Hey, I hope someone has experience enough to solve my conundrum. I’m a skilled (40plus years) DIY mechanic. My son’s 2008 VW Rabbit’s A/C was cooling at about 60% capacity. No problem, just needs some refrigerant, (Done this 15 plus time to other cars over the years) so we added 510g of R-134a to the low side port, engine on, A/C on max. The entire time the hose gauge stayed in the green area, never red. The output improved, definitely cooler, but still not ice cold. Because the hose gauge never got into the blue range we presumed it still needed some more refrigerant so off to the store we went. About 10 miles later, the A/C quits blowing cold, fuse is ok. The local VW dealer finds bad compressor and about $1000 later he has cold A/C again. So did anything dear old dad do cause the compressor to fail or was it just on its way out. (If its somehow my fault, I want to help him out with the repair cost.) The VW compressors are notoriously unreliable from what I read on the forums. Thanks for reading, and greatly appreciate any helpful insight.
I dunno. 10 miles seems short. I suppose it could have needed oil with the recharge but maybe the compressor was shot anyway and never needed a recharge. Glad I’m beyond that phase but I would have been paying the whole bill. Maybe the shop can tell why the compressor failed.
I am not sure I would trust the hose gauge. A set of gauges that reads both high side and low side would be my choice. An overcharge on a system can reduce the cooling just as an undercharge can. I think it is possible the system was overcharged, but an AC expert may know more about this.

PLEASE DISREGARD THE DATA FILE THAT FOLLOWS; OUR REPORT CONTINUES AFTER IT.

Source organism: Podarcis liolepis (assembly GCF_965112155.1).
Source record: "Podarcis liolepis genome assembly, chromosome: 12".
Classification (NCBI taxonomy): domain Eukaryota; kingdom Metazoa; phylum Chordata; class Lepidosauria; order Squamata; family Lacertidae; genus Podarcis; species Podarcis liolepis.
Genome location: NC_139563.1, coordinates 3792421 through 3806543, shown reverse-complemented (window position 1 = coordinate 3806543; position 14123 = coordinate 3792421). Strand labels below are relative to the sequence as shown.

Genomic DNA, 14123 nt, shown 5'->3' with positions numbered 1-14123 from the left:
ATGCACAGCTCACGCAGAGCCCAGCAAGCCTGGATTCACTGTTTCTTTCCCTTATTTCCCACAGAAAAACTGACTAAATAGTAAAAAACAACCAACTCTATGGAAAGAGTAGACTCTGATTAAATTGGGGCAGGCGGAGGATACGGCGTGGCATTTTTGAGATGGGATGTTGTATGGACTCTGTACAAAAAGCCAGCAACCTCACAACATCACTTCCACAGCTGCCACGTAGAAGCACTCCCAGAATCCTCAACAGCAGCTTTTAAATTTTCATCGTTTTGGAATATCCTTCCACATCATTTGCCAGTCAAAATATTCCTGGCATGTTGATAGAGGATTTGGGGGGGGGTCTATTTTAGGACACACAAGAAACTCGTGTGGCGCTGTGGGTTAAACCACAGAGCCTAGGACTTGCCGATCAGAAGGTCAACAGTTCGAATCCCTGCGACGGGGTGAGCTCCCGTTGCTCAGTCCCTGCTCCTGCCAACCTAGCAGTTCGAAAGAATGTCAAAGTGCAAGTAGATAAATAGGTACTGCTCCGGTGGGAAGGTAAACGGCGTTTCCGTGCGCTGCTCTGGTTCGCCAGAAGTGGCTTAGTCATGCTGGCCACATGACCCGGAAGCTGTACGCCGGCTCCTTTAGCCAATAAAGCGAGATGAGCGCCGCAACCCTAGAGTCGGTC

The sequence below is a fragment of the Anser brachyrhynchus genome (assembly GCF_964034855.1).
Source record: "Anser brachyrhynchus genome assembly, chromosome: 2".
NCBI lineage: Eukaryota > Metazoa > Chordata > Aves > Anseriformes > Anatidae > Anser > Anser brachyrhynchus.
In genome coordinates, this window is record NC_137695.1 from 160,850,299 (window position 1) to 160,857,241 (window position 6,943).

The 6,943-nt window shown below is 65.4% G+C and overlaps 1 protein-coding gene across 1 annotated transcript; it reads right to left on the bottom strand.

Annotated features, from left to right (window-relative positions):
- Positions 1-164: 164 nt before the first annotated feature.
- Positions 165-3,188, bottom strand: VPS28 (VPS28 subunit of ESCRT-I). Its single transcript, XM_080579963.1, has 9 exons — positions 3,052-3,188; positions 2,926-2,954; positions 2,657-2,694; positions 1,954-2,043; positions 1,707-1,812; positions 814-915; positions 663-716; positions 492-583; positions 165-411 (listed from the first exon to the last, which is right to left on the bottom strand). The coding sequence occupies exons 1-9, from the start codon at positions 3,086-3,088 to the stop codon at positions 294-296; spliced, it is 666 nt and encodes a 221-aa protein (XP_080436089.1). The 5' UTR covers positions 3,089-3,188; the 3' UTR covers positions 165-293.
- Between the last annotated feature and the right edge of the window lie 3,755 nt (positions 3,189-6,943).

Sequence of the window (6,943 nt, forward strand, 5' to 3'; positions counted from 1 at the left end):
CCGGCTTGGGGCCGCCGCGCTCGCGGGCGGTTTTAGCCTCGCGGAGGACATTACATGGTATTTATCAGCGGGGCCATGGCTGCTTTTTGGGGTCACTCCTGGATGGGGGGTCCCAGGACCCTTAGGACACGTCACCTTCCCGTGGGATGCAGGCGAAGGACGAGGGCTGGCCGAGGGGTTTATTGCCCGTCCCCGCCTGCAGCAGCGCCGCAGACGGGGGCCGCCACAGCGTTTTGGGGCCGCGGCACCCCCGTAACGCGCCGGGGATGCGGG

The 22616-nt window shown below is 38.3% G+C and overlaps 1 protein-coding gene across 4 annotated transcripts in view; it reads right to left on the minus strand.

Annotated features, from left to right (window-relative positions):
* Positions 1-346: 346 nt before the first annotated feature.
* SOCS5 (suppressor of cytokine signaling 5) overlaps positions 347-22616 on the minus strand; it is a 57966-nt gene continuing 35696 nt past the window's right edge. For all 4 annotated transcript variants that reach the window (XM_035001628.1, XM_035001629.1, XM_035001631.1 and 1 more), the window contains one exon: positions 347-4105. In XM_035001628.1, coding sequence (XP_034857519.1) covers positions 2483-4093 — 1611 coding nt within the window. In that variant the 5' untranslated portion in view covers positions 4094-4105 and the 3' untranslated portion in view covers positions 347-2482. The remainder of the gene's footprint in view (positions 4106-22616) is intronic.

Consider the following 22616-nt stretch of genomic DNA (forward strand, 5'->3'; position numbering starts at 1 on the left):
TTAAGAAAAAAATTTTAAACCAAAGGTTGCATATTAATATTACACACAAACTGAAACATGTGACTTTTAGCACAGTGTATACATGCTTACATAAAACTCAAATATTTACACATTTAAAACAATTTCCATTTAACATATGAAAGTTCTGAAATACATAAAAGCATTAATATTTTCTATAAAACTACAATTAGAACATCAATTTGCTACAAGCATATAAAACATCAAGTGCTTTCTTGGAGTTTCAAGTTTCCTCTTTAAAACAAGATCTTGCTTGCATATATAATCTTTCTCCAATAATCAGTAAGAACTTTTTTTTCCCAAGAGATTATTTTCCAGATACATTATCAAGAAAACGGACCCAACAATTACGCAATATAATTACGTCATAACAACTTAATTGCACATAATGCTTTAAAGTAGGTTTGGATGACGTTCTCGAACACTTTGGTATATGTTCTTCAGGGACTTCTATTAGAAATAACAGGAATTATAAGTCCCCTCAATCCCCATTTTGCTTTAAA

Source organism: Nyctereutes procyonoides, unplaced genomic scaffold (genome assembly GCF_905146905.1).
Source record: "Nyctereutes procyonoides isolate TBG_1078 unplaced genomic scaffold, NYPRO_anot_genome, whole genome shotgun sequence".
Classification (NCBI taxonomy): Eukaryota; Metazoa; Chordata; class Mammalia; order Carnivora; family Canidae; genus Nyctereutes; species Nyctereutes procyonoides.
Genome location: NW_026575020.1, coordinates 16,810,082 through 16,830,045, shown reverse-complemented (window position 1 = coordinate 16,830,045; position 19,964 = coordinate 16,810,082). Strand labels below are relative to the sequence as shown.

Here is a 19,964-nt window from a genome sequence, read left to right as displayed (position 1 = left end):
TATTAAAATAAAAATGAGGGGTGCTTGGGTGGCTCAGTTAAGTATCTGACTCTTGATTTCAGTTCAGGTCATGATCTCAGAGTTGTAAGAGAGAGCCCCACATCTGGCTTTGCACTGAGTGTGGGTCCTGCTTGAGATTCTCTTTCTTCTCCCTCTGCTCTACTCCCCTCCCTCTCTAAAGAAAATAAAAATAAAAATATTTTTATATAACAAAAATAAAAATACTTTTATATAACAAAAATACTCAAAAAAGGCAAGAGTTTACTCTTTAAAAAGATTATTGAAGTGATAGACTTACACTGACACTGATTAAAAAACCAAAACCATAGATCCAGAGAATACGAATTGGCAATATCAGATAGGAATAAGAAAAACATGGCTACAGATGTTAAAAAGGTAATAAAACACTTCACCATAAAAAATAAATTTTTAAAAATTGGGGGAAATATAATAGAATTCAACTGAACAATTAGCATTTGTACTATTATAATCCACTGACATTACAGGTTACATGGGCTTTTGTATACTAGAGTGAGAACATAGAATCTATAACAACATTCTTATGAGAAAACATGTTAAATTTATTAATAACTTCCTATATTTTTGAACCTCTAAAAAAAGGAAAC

In the fall, I discovered my 2002 Sienna was low on Freon. Instead of going to an automechanic, I took it to a place which services truck compressors. It took them seconds with a black light flashlight to spot the leak at the compressor seals.
Instead of paying for a new compressor, around $1000, having the compressor seals replaced was well under $200.
Their one year guarantee was very explicitly only for the compressor seals, which makes sense because that is all they worked on. They had my seals on the shelf.
I do not know if they can do other compressor repairs besides seals. It won’t cost you much to call and find out when you have a compressor problem, though.
Note the above compressor repair was during my annual one month visit back to the States.
The overcharge may have blown out a weak compressor. But, it sounds like the compressor was on the way out anyways. Without a high side reading, however, this is all just a wild guess. But, if the first can didn’t get it cold enough, low refrigerant was not your problem.
The refrigerant capacity is only 525g, unless the system was empty you likely over charged it. If the dealer found the compressor was leaking that may have been the original problem and not caused by over charging the system.
If the relief valve popped and would not seal this may be why the compressor was replaced, some manufactures don’t offer the relief valve separately.
Best to ask what the problem is when given an estimate of repairs. Perhaps the cause of failure is listed on the invoice.
You didn’t damage the compressor.
The AC system has a high pressure switch that cuts power to the compressor if the pressure gets too high on the high side of the system.